We have had the capability to process JSON in ABAP for some time now (refer to this blog post for an introduction). The problem is that it does not satisfy all the use cases without some effort and, therefore, there is still some scope for writing a custom JSON parser in ABAP. I recently wrote one again.
After having played around with Elasticsearch for indexing PI payloads and indexing ABAP source code, and especially after seeing the new (and now just-released) Kibana 4, it occurred to me that Elasticsearch would actually be great for business intelligence reporting.
While learning about the power of dialects in Rebol, I decided to write a little Logo interpreter to put what I learned to use.
At our client we recently went live with a solution that incorporates SAP PI. At the time we did not have TREX set up to be able to perform searches on messages. (And at the time of writing we still don’t, but we should have it soon). Â So as a stopgap measure, I developed a solution that uses Elasticsearch to index payloads and allows you to search them.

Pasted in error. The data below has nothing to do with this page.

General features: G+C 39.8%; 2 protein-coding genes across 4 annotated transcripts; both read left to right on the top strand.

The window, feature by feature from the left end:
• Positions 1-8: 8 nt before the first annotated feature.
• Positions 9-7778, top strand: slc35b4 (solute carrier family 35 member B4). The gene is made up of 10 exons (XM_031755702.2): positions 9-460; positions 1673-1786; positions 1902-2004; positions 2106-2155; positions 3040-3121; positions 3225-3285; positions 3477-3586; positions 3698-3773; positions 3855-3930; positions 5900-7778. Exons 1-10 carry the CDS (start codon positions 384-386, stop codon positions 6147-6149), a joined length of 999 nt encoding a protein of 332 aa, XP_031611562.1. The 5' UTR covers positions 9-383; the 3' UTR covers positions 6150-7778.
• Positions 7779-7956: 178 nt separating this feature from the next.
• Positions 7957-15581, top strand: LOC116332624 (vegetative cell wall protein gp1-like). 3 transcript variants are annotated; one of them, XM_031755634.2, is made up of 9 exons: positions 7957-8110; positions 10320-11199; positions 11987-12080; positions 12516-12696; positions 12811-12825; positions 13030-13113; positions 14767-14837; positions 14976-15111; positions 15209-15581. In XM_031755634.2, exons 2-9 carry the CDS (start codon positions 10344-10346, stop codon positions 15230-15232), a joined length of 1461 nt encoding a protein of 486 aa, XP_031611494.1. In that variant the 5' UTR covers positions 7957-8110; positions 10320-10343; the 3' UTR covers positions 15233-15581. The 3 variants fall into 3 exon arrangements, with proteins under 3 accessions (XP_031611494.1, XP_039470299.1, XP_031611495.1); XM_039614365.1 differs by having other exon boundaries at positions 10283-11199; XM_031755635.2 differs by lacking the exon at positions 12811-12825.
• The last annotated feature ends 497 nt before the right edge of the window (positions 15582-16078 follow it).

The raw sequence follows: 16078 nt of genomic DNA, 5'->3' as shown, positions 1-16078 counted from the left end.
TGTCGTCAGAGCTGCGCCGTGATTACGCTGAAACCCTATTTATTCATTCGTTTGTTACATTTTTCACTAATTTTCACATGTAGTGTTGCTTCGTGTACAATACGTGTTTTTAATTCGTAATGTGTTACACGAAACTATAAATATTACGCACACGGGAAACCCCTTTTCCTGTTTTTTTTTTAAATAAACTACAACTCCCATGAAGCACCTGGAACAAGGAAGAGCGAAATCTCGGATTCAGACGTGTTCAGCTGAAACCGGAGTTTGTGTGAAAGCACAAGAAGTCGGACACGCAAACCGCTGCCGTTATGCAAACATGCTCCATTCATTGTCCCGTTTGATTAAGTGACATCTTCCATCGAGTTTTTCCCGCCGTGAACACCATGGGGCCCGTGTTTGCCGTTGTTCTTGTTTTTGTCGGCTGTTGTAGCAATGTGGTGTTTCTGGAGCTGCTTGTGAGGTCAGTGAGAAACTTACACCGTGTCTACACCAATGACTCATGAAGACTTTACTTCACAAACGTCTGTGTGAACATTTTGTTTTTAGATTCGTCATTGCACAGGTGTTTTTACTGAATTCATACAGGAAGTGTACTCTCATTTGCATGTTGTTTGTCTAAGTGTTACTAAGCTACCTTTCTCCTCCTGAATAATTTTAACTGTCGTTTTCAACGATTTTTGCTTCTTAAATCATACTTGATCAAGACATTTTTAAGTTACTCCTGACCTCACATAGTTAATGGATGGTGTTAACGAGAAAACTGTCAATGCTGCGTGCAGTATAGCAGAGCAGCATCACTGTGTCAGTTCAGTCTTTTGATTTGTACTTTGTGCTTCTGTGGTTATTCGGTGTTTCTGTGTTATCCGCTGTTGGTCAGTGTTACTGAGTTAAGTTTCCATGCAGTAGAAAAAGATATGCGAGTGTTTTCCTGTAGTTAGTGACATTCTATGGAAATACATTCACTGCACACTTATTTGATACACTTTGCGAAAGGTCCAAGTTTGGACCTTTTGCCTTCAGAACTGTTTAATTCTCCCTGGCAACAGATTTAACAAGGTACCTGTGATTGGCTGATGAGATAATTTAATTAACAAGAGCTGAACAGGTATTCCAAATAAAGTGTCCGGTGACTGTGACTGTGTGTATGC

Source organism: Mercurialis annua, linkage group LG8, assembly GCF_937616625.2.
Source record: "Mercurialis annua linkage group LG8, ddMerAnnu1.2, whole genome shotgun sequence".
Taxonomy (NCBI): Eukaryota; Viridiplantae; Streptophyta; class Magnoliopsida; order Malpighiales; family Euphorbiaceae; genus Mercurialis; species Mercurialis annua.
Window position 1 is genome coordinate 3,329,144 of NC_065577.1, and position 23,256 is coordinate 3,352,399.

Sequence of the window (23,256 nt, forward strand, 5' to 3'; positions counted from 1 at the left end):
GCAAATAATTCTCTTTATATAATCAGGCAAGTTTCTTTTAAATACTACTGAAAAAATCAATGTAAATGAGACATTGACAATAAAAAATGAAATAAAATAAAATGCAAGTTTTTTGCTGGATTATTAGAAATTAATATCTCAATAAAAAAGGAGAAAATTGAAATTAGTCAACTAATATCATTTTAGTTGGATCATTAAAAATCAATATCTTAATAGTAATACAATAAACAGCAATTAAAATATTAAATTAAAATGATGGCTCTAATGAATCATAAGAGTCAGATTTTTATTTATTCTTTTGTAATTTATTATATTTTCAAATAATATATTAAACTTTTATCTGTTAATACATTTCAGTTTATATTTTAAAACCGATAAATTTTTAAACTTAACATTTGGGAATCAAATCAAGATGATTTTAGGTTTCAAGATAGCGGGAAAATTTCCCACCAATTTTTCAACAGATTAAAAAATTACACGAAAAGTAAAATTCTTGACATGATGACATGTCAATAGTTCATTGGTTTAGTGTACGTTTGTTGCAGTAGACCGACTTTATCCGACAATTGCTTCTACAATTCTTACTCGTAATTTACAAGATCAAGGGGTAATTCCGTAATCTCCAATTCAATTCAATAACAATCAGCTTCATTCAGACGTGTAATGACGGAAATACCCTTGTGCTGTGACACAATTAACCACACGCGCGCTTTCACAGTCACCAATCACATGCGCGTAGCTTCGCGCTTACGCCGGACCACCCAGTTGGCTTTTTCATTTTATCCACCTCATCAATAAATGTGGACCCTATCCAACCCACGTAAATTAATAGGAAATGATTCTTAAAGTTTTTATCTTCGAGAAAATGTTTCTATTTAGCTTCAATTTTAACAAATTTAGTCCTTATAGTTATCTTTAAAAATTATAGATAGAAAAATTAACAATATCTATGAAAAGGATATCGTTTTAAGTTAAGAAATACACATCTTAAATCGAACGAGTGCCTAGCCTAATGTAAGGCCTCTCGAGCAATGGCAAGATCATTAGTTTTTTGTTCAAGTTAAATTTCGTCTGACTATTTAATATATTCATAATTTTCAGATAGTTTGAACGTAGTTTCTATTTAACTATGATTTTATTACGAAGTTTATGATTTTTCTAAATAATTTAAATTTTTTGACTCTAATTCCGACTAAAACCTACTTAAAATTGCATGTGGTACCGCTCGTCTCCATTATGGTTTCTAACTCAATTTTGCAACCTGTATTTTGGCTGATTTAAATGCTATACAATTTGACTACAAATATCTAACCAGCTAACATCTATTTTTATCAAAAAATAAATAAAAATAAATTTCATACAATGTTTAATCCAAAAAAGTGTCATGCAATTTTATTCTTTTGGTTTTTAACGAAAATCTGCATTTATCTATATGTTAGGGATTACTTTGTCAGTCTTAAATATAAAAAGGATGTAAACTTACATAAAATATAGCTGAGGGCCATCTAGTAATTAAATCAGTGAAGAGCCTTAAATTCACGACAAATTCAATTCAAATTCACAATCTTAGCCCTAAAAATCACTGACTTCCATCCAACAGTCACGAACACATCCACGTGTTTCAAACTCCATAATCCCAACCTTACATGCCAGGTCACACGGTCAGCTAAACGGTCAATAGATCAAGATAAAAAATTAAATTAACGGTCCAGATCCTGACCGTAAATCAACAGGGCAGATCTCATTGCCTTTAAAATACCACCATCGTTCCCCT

Rebol is a great language that all developers could benefit from. It is a real pity that it is not more widely known.
I am busy doing a little proof-of-concept solution to produce a mobile app using a BSP application as a container. In concept, this sounds easy, but there are always snags that slow down the development process, particularly trying to test AJAX calls to a remote server from a locally hosted app.
A while back I had the opportunity to investigate SAPUI5 as an option for user interfaces on our current project. Here is a quick little getting started guide that I wrote back then, partly for my own benefit in case I ever need to get started on it again.
Sometimes source code modules get very big. You can argue that this should never be the case, if you modularize your code properly, but the fact is that they do. And when they do, they sometimes become difficult to read.
One of the hurdles I face in learning a new language, as you probably do too, is that I am always looking at it from the point of view of my current context, more specifically the current set of languages, and in particular, my favorite language, which is Ruby. I end up comparing everything I look at to Ruby’s ease of expression, the way I can quickly do real practical stuff, and the amount of libraries already out there.
In my last post I briefly introduced you to the search front-end that I developed to go along with my ABAP source code indexing solution. Well, it turns out there was a severe bug in the search program which would prevent you from using the program with multiple cores (collections). So before I start the discussion, perhaps you want to grab the latest source code from the GitHub repo.